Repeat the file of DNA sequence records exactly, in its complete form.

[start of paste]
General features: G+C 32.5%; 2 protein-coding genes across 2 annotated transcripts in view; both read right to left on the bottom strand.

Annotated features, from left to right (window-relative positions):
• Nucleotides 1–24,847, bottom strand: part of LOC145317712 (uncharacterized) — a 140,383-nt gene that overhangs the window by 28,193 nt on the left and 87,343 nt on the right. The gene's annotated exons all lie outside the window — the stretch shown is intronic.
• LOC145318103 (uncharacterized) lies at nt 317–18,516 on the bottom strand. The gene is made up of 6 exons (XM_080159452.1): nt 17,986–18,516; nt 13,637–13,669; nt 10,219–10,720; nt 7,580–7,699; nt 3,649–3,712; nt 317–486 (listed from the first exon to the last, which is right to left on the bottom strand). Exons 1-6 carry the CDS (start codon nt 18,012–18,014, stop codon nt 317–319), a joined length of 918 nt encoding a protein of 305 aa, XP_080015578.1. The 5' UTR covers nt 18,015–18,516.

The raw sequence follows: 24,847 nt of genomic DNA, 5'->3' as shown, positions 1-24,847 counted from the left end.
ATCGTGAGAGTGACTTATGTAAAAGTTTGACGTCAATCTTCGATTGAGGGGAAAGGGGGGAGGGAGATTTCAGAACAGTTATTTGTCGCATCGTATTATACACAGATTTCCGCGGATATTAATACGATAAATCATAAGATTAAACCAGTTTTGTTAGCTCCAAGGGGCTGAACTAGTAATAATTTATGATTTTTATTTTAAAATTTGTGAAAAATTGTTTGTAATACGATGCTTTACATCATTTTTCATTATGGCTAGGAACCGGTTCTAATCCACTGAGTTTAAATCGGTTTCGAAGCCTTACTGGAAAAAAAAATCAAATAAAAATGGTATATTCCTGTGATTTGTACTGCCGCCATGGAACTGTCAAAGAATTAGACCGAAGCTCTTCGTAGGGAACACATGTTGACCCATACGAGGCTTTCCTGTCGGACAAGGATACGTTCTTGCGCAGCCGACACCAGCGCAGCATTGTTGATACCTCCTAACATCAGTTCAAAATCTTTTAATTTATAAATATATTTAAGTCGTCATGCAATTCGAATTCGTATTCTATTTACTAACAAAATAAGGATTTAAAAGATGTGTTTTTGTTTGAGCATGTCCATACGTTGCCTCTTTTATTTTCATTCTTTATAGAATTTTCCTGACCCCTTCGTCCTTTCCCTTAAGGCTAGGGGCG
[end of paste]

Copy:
General features: G+C 32.5%; 2 protein-coding genes across 2 annotated transcripts in view; both read right to left on the bottom strand.

Annotated features, from left to right (window-relative positions):
• Nucleotides 1–24,847, bottom strand: part of LOC145317712 (uncharacterized) — a 140,383-nt gene that overhangs the window by 28,193 nt on the left and 87,343 nt on the right. The gene's annotated exons all lie outside the window — the stretch shown is intronic.
• LOC145318103 (uncharacterized) lies at nt 317–18,516 on the bottom strand. The gene is made up of 6 exons (XM_080159452.1): nt 17,986–18,516; nt 13,637–13,669; nt 10,219–10,720; nt 7,580–7,699; nt 3,649–3,712; nt 317–486 (listed from the first exon to the last, which is right to left on the bottom strand). Exons 1-6 carry the CDS (start codon nt 18,012–18,014, stop codon nt 317–319), a joined length of 918 nt encoding a protein of 305 aa, XP_080015578.1. The 5' UTR covers nt 18,015–18,516.

The raw sequence follows: 24,847 nt of genomic DNA, 5'->3' as shown, positions 1-24,847 counted from the left end.
ATCGTGAGAGTGACTTATGTAAAAGTTTGACGTCAATCTTCGATTGAGGGGAAAGGGGGGAGGGAGATTTCAGAACAGTTATTTGTCGCATCGTATTATACACAGATTTCCGCGGATATTAATACGATAAATCATAAGATTAAACCAGTTTTGTTAGCTCCAAGGGGCTGAACTAGTAATAATTTATGATTTTTATTTTAAAATTTGTGAAAAATTGTTTGTAATACGATGCTTTACATCATTTTTCATTATGGCTAGGAACCGGTTCTAATCCACTGAGTTTAAATCGGTTTCGAAGCCTTACTGGAAAAAAAAATCAAATAAAAATGGTATATTCCTGTGATTTGTACTGCCGCCATGGAACTGTCAAAGAATTAGACCGAAGCTCTTCGTAGGGAACACATGTTGACCCATACGAGGCTTTCCTGTCGGACAAGGATACGTTCTTGCGCAGCCGACACCAGCGCAGCATTGTTGATACCTCCTAACATCAGTTCAAAATCTTTTAATTTATAAATATATTTAAGTCGTCATGCAATTCGAATTCGTATTCTATTTACTAACAAAATAAGGATTTAAAAGATGTGTTTTTGTTTGAGCATGTCCATACGTTGCCTCTTTTATTTTCATTCTTTATAGAATTTTCCTGACCCCTTCGTCCTTTCCCTTAAGGCTAGGGGCG